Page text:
• When it comes to retirement planning, Millennials got the message from their Baby Boomer parents, who have not saved enough and were hurt in the Great Recession. A recent survey by Principal Financial Group found that nearly two-thirds of workers who are 23 to 35 started saving for retirement before they were 25, but less than one-third save 10 percent of their salary through an employer-sponsored plan. This is an opportunity for financial institutions to offer creative financial planning services for Millennials.

Consumers Want Faster Regulatory Approval to Ease Access to Credit Unions. Members and guests came together last month for the American Consumer Council’s (ACC) annual meeting the discussion among members focused on three key issues.

At the top of the agenda was the concern of 22 state consumer council leaders who called on ACC to request the National Credit Union Administration (NCUA) to expedite approval of 16 credit unions that are trying to expand their field of membership to include consumer-members of their state consumer councils. Over 845 members have expressed interest in joining a credit union in their local area, but have not been able to do so because regulators have not yet approved the credit union’s application to add the state consumer council to its field of membership.

According to ACC’s board of directors, several credit union SEG applications have been languishing in the NCUA’s approval process for more than two years, and state consumer councils expressed frustration with the NCUA’s slow approval process.

Secondly, consumers want a resolution to the Takata airbag fiasco. Dozens of consumers expressed their concerns on Takata’s inability to move more quickly on replacing faulty airbags. Members asked ACC to push Takata to expedite the replacement of faulty airbags.

The third issue that dominated the meeting was financial education programs for Millennials and retiring Baby Boomers. There’s growing concern that Millennials are not adequately educated on financial matters and members asked ACC to increase its offering of financial literacy programs for Millennials. Consumers who are approaching age 65 expressed concern that they need more information on Medicare and Social Security benefits.

ACC’s Chairman David Romanski indicated that the 164,000 member non-profit consumer education organization would carry these issues forward and address them during the summer months.


7 Ways to Protect Your Identity This Summer. by: Nancy Anderson

When I put a list of common financial concerns — 13 Wealth Issues — in front of my clients and ask what is top of mind for them, Identity Theft is often the first thing they mention as a pressing concern.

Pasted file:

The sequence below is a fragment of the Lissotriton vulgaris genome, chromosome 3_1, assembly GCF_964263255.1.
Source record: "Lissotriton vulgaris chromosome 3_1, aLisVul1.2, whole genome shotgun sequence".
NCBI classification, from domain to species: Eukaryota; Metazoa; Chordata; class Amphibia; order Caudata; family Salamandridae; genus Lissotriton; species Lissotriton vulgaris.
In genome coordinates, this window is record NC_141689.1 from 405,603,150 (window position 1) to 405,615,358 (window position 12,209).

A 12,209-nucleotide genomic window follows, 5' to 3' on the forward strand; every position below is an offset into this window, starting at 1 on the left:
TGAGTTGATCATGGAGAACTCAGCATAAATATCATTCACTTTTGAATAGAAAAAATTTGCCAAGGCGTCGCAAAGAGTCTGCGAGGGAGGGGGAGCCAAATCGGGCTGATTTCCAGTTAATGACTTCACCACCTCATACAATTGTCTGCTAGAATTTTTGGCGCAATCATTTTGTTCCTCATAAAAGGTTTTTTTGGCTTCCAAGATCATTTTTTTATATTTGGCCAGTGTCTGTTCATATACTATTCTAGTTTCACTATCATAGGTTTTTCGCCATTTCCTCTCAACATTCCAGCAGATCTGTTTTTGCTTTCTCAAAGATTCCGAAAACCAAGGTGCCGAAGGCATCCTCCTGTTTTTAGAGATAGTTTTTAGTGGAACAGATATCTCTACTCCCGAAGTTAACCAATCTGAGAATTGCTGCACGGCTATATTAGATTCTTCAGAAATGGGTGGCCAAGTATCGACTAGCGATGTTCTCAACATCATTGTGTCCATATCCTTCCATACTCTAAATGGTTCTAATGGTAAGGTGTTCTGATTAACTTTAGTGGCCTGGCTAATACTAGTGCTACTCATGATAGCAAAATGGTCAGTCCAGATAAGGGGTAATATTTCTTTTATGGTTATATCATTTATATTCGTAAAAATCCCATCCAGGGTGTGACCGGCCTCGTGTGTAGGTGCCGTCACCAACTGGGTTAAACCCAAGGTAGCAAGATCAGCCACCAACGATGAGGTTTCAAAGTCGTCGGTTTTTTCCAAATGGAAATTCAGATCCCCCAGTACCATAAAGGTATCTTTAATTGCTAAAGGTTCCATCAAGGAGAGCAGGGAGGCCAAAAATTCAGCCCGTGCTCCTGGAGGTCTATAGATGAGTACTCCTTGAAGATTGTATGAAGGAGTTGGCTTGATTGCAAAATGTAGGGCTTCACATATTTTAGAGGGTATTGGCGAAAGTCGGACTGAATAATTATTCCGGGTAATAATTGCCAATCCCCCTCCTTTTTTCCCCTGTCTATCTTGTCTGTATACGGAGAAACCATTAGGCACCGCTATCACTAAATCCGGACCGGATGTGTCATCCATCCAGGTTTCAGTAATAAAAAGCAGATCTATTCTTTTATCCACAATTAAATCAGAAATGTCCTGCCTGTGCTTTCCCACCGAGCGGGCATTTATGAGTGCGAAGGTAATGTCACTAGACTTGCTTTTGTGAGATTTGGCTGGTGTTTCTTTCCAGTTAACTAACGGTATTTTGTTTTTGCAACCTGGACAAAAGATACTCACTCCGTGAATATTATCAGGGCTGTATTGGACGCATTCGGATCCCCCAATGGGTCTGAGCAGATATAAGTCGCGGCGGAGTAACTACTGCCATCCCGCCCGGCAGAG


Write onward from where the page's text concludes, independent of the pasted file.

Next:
That fear is not unwarranted — identity thieves can do serious damage when they have access to your Social Security number, birth date, address, and other sensitive financial information.

Unfortunately, I know from experience. My personal information was compromised a few years ago, and it scared the heck out of me. Here’s what happened: A credit card (one that I never applied for) showed up in my mailbox. I’d never set foot in that particular store, since there wasn’t one in my neighborhood.

Clearly someone else had used my name and applied for “instant credit” at the store. – It was a creepy feeling knowing someone had a fake driver’s license with their picture and my name on it. There are a few precautions you can take to prevent your identity from being stolen, and if someone does access your accounts, there are ways to catch it quickly and spring into action.

Be vigilant with your online information.
Only log into your banking and financial institution sites from home or a secured location. This may seem simple, but it can be easy to forget. For example, I take a commuter bus into Salt Lake City every morning and spend time on my iPad writing — it’s my blog time. I’ve caught myself just about the check my bank information before realizing I am on the bus’s wi-fi, not my own! It’s so easy to just switch from one task to the other, forgetting to keep financial information protected.

Never use a debit card for online purchases.
A debit card is directly connected to your checking or savings account, so if there is fraud, your account can be drained — ouch! A credit card is just that — credit! If there are purchases you don’t recognize, you can dispute them without your funds having already been withdrawn from your account. Consider having one credit card specifically for that purpose. I just said “never” use a debit card for online purchases. However, you can if you have a card linked to an account you use for this purpose only. I know some people don’t like using credit cards, even if they pay them off each month in full.

Monitor your accounts monthly.
When you go “paperless,” it can be easier to neglect checking your statements. Be sure to review your bank accounts and credit card statements regularly to make sure they are correct and to watch for unauthorized purchases. My husband and I were traveling last month in Africa and found a mistake on our credit card bill when we returned. We were charged twice for a large purchase! This was a mistake by the vendor and by watching the account, were able to catch it and dispute it.

Simplify your financial information.